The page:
Safety on campus is a priority


Experience photo Illustration • Krys Shahin

Los Medanos College students return to College Complex Level Three after being evacuated due to a fire alarm Sept. 26. Maps atop the photo are the old evacuation routes for every building on campus. They are being updated.

Jordyn Toscano, @jordyntoscano

The Safety and Security Committee and Police Services at Los Medanos College are working to implement new and accurate evacuation route maps in every classroom and office space on campus.

As a result of construction to build a new Student Union building, which is slated to open in spring 2020, old evacuation routes and safety protocols need to be updated to include the new routes.

“The new maps are currently in progress with our marketing department,” said Lt. Chad Wehrmeister. “It’s our priority to get the college community familiarized with those layouts and evacuation plans for the new building.”

The Safety and Security Committee (SSC) has been working closely with Police Services to incorporate, not only new evacuation maps, but emergency preparedness flip books in every campus or office space on the Pittsburg campus.

“With regards to the flip books, they were designed for DVC and upon initial review the detailed content needs to reviewed and edited for LMC. This work is still underway,” said Safety and Security Committee Chair Carlos Montoya.

The flip books will include general, all-encompassing safety information that demonstrates the proper reaction protocol that students and staff will be expected to follow if they encounter an emergency on campus.

“It’s breaking emergency down to its simplest form. The maps and flip books are a real handy resource to have that we hope people will take the time to look at,” said Wehrmeister.

In addition to the new maps and flip books, which are still being edited and improved by the committee, Police Services recently conducted multiple emergency preparedness trainings.

Wehrmeister and the Police Department conducted a safety training Nov. 8 with the employees who work in the Office of Instruction.

The office provides academic management and support for all instructional programs, supervising instructional faculty and classified staff who work with students daily. Prior to last Friday, Office of Instruction personnel had not undergone emergency preparedness training for a significant period of time.

As part of the training, Wehrmeister visited each individual office to talk about what you could do in an emergency situation. “What I liked was when he came into our offices, because the physical layout of every room is completely different,” said Eileen Valenzuela, Office of Instruction supervisor.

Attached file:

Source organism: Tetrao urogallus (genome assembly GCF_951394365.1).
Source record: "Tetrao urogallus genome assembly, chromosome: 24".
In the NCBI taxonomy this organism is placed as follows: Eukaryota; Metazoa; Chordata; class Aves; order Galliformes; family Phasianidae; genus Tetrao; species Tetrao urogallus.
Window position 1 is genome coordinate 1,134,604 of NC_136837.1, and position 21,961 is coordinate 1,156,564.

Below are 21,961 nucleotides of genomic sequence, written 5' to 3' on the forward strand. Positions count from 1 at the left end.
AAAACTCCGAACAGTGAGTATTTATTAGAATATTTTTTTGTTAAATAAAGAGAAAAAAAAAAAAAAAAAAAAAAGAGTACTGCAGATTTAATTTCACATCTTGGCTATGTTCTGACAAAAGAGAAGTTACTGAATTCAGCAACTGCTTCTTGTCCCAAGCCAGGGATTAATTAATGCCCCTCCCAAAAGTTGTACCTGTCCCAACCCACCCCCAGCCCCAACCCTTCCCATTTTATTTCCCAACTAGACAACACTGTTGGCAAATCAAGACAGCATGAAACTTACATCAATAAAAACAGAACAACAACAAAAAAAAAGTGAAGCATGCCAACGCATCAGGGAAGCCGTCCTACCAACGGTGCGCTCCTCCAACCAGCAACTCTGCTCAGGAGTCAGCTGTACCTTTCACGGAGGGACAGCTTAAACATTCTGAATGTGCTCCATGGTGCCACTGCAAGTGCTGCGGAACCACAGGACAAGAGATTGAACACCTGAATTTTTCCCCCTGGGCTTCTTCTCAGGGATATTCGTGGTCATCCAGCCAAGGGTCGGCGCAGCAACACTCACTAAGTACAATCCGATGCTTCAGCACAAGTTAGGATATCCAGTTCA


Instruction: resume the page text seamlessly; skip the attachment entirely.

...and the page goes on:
Not only did Police Services conduct training with the Office of Instruction, but with many other groups on campus as well.

“This past Friday we had an emergency preparedness training with Student Life, leadership students, student employees… and those students become ambassadors for safety on campus,” said Wehrmeister.

The Safety and Security Committee has also assigned each of its members an area or building of responsibility they are expected to cover in the event of an evacuation or shelter in place.

“The document is called the Safety Support Team and is designed to ensure that there are roles during an emergency/evacuation,” said Montoya.

Not only are committee members assigned areas of responsibility during potential emergency situations, but police aides and officers are trained to go to the source of the problem, whether it be a fire alarm or otherwise, in an emergency situation as well.

The Contra Costa Community College District Police Department trains their officers to go straight to the source, yet in situations such as school shootings, there is no predetermined response to the issue.

“How do we prepare for the unpreparable? We focus and train for the things that we can control,” said Wehrmeister.

It all boils down to two potential responses, according to the district police department: evacuation from the premises or lockdown/shelter in place.

The fear of potential school shootings at any college in our area has become a predominant concern of members of the LMC student body, as there has been a significant increase in active school shootings recently. This week, Thursday Nov. 14, a school shooting at Saugus High School in Santa Clarita, California left two dead and several injured.

Mike Kuhlman, deputy superintendent of the William S. Hart Union High School District where the shooting took place, said that school officials were “in the process of formulating a plan to care for our school and our community,” yet they did not have a solid safety plan yet.

The Safety and Security Committee and Police Services at Los Medanos College are constantly working to improve safety measures on campus, and educate the college community about emergency preparedness, but they still have work to do in preparing for these types of mass shooter emergencies.

“The committee’s intention is to be more nimble and flexible in responding to safety issues. Members believe that by making it an ‘operational’ group, it can better advise the Business Office and Police Department and provide prompter responses to safety issues,” said LMC President Bob Kratochvil.